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Stateless and Stateful Event Processing

In previous blog articles, we discussed the potential of event stream processing as a means of improving customer experience and business efficiency. 

In this article, we wanted to look deeper at the type of analysis we might want to do on these event streams to bring the opportunity to life. 

Imagine a customer lifecycle which is comprised of a series of events such as the following:   

There are various things we might wish to do here to the event stream to filter, modify, analyse and respond to it.  For instance, maybe there is the business requirement to manually review all orders over a certain value being dispatched outside of the UK. 

The first class of transformations we would like to do are referred to as stateless, because they don’t require any history or memory in order to action.  For instance, filtering if the order value is greater than a certain number, or reformatting an Order ID are stateless operations.  These can happen quickly and can be scaled across many servers for inherent parallelism.  To a large degree, this is a solved problem with various business rules and event processing solutions able to carry out these stateless operations. 

The second class of changes are stateful.  An example might be the requirement to see if the same customer has placed high value 3 orders in the last 24 hours, or to aggregate the total for all of the orders dispatched today.  These are much harder to implement, because they require memory of the event stream, require access across different streams, and we need to ensure that stream processors have access to the right data at the right time.  In the above example, the stream processor needs to have access to at least 24 hours of order and customer data in order to keep up the running total. 

Stateful computations are powerful, and are where the untapped opportunities lie for companies to differentiate their businesses.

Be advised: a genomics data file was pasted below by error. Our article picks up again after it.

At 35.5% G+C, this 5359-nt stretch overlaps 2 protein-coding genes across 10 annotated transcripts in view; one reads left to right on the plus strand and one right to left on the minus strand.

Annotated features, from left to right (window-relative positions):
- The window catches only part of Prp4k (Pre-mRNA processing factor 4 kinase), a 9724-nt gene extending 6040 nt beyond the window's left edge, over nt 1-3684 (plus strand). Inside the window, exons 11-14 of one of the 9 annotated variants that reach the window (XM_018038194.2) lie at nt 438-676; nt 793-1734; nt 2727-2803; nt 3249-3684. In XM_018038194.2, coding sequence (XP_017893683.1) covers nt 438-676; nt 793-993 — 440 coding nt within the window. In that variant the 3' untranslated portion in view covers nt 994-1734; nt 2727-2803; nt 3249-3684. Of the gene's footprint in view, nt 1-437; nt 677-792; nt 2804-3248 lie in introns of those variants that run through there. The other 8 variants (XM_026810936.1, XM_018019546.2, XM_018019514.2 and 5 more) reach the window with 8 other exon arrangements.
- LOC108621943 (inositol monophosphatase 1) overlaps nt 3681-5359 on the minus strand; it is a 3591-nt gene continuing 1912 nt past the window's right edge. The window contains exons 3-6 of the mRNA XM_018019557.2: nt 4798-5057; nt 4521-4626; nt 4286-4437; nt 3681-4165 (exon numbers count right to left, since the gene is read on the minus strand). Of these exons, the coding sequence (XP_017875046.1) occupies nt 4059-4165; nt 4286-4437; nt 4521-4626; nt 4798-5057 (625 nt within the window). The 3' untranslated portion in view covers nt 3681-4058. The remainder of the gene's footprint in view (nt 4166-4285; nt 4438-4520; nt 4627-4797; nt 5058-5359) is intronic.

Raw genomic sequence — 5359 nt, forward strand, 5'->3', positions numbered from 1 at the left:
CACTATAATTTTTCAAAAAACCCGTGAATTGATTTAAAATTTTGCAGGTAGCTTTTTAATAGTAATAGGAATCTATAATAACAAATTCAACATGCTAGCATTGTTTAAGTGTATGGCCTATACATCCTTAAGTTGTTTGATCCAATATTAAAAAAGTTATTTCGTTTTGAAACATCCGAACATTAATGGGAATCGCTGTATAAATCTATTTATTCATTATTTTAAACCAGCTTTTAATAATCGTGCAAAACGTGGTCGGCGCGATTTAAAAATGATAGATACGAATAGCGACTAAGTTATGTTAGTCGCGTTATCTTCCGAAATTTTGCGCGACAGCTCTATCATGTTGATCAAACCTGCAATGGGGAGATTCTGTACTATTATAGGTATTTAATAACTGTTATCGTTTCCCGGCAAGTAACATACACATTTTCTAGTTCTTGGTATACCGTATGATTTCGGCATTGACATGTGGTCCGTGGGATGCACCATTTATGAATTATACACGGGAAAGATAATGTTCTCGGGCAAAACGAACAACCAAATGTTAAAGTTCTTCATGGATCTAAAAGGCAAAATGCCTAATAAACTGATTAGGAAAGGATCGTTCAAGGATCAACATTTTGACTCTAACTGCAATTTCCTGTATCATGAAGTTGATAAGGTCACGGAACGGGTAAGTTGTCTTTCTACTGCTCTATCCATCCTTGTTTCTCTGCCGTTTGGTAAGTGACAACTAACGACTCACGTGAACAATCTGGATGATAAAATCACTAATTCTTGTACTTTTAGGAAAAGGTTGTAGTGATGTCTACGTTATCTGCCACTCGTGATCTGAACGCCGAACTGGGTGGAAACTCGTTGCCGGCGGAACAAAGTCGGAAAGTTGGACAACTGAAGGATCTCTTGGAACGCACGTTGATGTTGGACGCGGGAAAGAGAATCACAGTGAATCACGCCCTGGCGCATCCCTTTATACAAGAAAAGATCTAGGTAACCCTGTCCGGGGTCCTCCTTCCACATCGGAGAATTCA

Here are some further examples to bring this to life:

Customer Order Service Level Agreements – Identifying high value customer orders which have breached a service level agreement for being dispatched in time, increasing the risk of an unhappy customer;

Financial Transaction Monitoring – Identifying credit card transactions taking place in a foreign country which fail validation three times in an hour, indicating potential fraud;

Manufacturing And Internet Of Things – Identifying an industrial machine which is showing an increase in heat output over the last 30 minutes through its IOT sensors, indicating a potential fault;

Customer Satisfaction KPI Monitoring – Identifying specific call center agents who are taking longer than average to complete calls, and are receiving less than average customer satisfaction scores;

Travel Revenue Optimisation – Identifying opportunities for up-sell and cross sell of trip add-ons based on previous purchase data;

Sadly, stateful stream processing is also where stream processing becomes complicated.  Not only do you have the challenge of maintaining the right events in memory, you also have additional challenges such as the need for exactly once processing, the need to handle parallelism correctly, and a number of challenges around resilience and recovery from errors.  These will be discussed in more detail in a future article.